nothing is off limits emotionally…
There’s just something strangely delicious about the sound of Arca. Although this London based, 24-year old Venezuela native has already released two albums prior, it was not until his 2014 offering by Mute that got me bopping my head. And now, after I’ve already picked Xen as one of the Best of 2014 selections (alongside Actress and FlyLo), I’m still unraveling and peeling away the intricate layers of his unusual approach. I suppose this writeup would be incomplete without mentioning Alejandro Ghersi‘s previous production contributions for Kanye West‘s Yeezus and FKA Twigs‘ LP1, but I promise you that it was none of the above that really got my attention.
The kaleidoscopic collection of Arca’s arsenal consists of twisted keys, broken melodies and experimental beats. Take a look at the cover art, and you may get a glimpse into the sonic territory of the warped sounds underneath. The instruments appear to be limited to a particular aesthetic of pitch bent notes, syncopated rhythms, and seemingly out of place stretched time signatures, and yet it works on every track. Throw in the contorted visuals of Jesse Kanda, who designed all the accompanying imagery for Xen, including the mildly discomforting [in a very good way – think of Cunningham’s “Rubber Johnny”], sexually charged music videos, and you’ve got a highly imaginative palette of never before heard (and seen) music, that seemingly propels itself into the future’s past.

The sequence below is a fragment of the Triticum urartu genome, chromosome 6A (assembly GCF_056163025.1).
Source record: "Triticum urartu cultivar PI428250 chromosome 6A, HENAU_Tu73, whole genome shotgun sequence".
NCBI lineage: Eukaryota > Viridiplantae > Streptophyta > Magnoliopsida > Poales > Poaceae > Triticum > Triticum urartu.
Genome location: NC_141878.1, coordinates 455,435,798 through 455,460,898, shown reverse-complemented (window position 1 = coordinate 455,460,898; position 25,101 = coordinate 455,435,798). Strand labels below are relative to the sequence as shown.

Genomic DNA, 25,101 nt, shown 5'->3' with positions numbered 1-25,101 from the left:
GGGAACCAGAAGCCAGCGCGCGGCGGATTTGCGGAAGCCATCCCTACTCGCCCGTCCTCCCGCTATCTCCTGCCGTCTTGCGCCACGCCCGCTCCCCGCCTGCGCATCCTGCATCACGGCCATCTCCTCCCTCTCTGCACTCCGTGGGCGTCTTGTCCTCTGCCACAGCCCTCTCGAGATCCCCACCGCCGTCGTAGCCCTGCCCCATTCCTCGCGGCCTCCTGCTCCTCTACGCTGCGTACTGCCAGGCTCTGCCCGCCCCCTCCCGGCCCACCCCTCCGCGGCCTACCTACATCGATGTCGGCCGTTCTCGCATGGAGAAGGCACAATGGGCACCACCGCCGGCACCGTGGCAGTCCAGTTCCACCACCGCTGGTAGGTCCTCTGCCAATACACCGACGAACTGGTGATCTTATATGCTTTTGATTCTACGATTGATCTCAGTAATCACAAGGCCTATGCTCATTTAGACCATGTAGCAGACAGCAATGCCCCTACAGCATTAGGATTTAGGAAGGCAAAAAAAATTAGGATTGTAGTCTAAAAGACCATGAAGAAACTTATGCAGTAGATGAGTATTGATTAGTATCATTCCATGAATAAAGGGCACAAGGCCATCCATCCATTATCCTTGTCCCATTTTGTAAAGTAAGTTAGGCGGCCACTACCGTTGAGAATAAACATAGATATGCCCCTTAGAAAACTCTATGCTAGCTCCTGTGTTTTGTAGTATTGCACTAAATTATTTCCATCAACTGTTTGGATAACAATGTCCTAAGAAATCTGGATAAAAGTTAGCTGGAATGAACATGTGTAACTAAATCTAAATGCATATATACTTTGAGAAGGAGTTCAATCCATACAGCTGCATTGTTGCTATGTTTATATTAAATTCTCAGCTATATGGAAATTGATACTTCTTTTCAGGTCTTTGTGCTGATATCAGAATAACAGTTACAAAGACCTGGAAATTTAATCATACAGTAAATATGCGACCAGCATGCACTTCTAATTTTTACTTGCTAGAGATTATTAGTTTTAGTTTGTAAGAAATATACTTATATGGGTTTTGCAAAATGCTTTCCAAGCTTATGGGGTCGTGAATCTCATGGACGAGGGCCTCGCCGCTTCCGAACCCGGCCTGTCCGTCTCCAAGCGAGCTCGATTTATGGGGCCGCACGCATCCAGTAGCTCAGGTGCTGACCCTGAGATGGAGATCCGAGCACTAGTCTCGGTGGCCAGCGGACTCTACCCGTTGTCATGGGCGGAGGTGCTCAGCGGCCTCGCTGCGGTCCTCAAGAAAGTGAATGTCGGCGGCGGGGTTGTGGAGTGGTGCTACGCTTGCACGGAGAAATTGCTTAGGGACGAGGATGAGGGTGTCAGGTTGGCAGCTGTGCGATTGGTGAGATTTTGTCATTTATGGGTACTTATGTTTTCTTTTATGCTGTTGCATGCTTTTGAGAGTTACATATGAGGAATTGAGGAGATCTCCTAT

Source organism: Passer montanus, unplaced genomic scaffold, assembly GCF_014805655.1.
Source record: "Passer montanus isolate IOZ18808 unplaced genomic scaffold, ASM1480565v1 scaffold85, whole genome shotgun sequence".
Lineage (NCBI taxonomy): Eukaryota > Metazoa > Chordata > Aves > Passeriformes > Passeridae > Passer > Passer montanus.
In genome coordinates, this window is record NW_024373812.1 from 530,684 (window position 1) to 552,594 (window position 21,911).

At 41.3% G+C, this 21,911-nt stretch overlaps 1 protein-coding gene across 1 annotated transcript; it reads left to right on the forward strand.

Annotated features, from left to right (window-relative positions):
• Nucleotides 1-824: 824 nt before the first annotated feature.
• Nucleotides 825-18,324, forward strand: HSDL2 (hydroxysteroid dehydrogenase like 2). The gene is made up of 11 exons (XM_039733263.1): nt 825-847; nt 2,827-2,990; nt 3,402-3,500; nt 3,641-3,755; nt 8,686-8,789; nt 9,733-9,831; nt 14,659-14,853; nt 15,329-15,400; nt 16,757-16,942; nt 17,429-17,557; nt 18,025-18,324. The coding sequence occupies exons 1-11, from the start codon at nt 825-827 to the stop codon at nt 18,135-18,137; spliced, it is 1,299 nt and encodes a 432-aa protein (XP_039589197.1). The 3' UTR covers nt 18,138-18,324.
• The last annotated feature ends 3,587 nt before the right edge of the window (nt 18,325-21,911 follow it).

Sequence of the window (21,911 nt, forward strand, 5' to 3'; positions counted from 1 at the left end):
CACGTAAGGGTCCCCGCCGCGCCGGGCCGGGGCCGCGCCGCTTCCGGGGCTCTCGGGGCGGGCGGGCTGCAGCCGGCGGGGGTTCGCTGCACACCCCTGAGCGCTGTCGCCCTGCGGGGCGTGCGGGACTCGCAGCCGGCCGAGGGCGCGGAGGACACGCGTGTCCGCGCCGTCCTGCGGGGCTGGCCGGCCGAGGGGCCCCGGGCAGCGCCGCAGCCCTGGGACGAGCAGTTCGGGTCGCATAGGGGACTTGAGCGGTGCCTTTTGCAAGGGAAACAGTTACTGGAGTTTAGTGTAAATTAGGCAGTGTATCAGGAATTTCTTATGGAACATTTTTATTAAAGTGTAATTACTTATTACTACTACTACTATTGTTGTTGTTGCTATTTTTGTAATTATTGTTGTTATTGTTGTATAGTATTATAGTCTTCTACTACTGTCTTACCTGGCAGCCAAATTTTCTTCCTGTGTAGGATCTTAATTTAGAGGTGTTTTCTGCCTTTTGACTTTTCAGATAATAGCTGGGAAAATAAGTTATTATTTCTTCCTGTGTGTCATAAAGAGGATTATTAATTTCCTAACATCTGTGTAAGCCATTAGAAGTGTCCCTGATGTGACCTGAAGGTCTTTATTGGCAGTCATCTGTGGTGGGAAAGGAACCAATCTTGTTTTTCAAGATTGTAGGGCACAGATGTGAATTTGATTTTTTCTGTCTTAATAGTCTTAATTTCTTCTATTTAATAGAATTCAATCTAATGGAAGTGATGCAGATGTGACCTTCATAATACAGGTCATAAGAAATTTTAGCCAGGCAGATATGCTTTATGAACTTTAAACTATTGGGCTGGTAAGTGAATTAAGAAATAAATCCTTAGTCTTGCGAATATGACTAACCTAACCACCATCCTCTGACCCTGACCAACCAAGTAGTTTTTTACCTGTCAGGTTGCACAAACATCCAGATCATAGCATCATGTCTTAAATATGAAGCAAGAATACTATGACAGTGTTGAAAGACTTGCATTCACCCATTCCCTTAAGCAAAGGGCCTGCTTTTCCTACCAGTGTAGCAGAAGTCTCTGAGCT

Xen is a genderless being. It’s about resisting labels and integrating different sides of ourselves. The complicating of one and the other is very fertile, emotionally and creatively,” Ghersi explains, “It’s a total openness, and fearlessness to being open – nothing is off limits emotionally. The music is a celebration more than anything else – a celebration of being able to feel.
The album has recently been also released as an ‘????? Edition’ which contains two bonus tracks, previously available as part of a very limited vinyl-only deluxe edition. Besides riding the well deserved critical acclaim, with musical outlets declaring him to be “one of our most uncompromising, intriguing and forward thinking producers,” Ghersi managed to find the time to co-produce Björk‘s Vulnicura album, released by One Little Indian in January of 2015 [along with The Haxan Cloak on a few tracks], so be sure to check that out as well. Once again, I am impressed with Mute’s strong comeback with the backing of Arca and many other genre (gender?) bending artists, and am extremely excited by the eclectic programming in 2015. Stay tuned.